Many scientists are concerned that even with a closedsystem, a human colony on Mars creates planetary protection problems.? Astrobiologistshope to find proof of native life on Mars, and because humans carry with thembillions of bacteria, we could end up introducing Earth-life on Mars andcorrupting or extinguishing any life that may reside there.

While Cockell agrees we do need to search for indigenouslife on Mars, he doesn?t think these planetary protection issues are a majorconcern.?

?Human microbes are not going to survive for very long onMars anyway ? they?ll die very quickly,? he says.? ?Not a lot of people wouldagree with my views, but I would just go there and be done with it.? It?s notlikely that, even if a microbe did grow, it?s going to destroy life on aplanetary scale.?

Most scientists think life on Mars would have to be deepunderground in order to access the subterranean water and to stay protectedfrom the harsh surface environment.? Cockell says this means we have even lessto worry about in regards to contaminating Mars.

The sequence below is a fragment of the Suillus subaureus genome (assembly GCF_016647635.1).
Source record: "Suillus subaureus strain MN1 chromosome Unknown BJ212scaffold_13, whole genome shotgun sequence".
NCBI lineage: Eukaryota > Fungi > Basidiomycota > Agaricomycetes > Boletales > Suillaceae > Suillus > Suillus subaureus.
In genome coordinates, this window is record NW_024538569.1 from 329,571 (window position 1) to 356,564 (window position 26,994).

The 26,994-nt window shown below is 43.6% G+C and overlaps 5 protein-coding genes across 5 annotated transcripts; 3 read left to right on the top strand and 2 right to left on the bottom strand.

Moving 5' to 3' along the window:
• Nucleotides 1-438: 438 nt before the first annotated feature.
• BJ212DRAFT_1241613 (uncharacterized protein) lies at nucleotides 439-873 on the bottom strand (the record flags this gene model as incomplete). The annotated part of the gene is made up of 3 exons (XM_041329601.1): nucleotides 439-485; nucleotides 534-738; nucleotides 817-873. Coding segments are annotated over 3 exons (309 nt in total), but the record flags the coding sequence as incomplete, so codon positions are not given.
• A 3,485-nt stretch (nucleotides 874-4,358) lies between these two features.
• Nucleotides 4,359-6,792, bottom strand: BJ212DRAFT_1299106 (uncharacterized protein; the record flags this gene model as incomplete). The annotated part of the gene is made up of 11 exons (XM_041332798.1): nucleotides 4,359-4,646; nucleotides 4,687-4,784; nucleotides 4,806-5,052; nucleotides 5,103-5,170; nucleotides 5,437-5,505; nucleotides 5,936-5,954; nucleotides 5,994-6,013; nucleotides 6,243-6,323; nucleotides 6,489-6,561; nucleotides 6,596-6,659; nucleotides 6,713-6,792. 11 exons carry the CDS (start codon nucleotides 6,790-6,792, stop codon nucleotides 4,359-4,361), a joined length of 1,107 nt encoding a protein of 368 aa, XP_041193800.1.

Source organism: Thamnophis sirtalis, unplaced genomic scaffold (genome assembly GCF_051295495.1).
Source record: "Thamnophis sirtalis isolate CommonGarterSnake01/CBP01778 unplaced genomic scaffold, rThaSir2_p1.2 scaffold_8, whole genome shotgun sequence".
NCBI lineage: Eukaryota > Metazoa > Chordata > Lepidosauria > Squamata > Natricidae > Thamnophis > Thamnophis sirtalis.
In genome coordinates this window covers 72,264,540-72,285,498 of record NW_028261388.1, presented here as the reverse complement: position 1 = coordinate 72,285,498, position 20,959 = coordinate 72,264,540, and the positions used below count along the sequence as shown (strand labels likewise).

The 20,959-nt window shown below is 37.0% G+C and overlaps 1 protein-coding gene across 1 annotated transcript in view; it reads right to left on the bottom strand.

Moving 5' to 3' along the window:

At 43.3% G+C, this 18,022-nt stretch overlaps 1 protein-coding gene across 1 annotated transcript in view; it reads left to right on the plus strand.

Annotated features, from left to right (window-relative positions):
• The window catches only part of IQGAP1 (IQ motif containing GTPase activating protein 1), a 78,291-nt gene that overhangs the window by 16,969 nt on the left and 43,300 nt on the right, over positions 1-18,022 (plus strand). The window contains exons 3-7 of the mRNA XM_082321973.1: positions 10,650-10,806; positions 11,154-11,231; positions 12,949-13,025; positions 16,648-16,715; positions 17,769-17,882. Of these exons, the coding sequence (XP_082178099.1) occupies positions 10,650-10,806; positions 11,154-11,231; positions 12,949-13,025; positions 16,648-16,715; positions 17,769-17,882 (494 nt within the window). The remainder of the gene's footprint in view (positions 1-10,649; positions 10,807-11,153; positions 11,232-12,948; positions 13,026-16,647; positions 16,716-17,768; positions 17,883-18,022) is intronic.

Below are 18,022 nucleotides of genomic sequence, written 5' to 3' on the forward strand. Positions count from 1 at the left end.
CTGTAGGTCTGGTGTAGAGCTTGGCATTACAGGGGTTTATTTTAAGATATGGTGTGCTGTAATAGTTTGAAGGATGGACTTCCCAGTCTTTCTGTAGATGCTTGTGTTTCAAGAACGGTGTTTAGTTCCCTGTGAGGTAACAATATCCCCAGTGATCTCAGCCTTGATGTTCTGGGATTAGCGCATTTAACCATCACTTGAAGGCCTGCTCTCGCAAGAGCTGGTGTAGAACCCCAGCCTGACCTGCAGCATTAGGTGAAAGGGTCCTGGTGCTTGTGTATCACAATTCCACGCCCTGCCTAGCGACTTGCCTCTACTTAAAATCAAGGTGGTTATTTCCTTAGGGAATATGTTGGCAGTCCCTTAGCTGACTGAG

?On Earth, when you go out to do your shopping, you don?tworry about contaminating the deep subsurface biosphere 3 kilometers underneaththe store,? he notes.? ?That?s my parallel with Mars. We?ve blown up a concernthat isn?t really a concern.?

?Even if there is indigenous life, the chance of anythingcoming off humans or off equipment that?s going to cause planetary scaledisruption in the martian biota by finding its way into the subsurface is soremote, it?s not even worth worrying about,? he adds.?

Cockell says that, to be prudent, we should try to limit themicrobes we bring to Mars, and also catalogue the microbes we know we aretaking with us.? Still, he doesn?t think too much money or effort should bededicated to this aspect of exploring Mars.? One exception would be if wedrilled deep into the martian subsurface.?

?Then we would have to be more careful,? he says.? ?Butgenerally I think we can easily do human exploration on the surface withoutcausing a catastrophe to martian biology.? Of course this is all purespeculation, because we don?t know what martian biology would be like, if it?sthere at all.?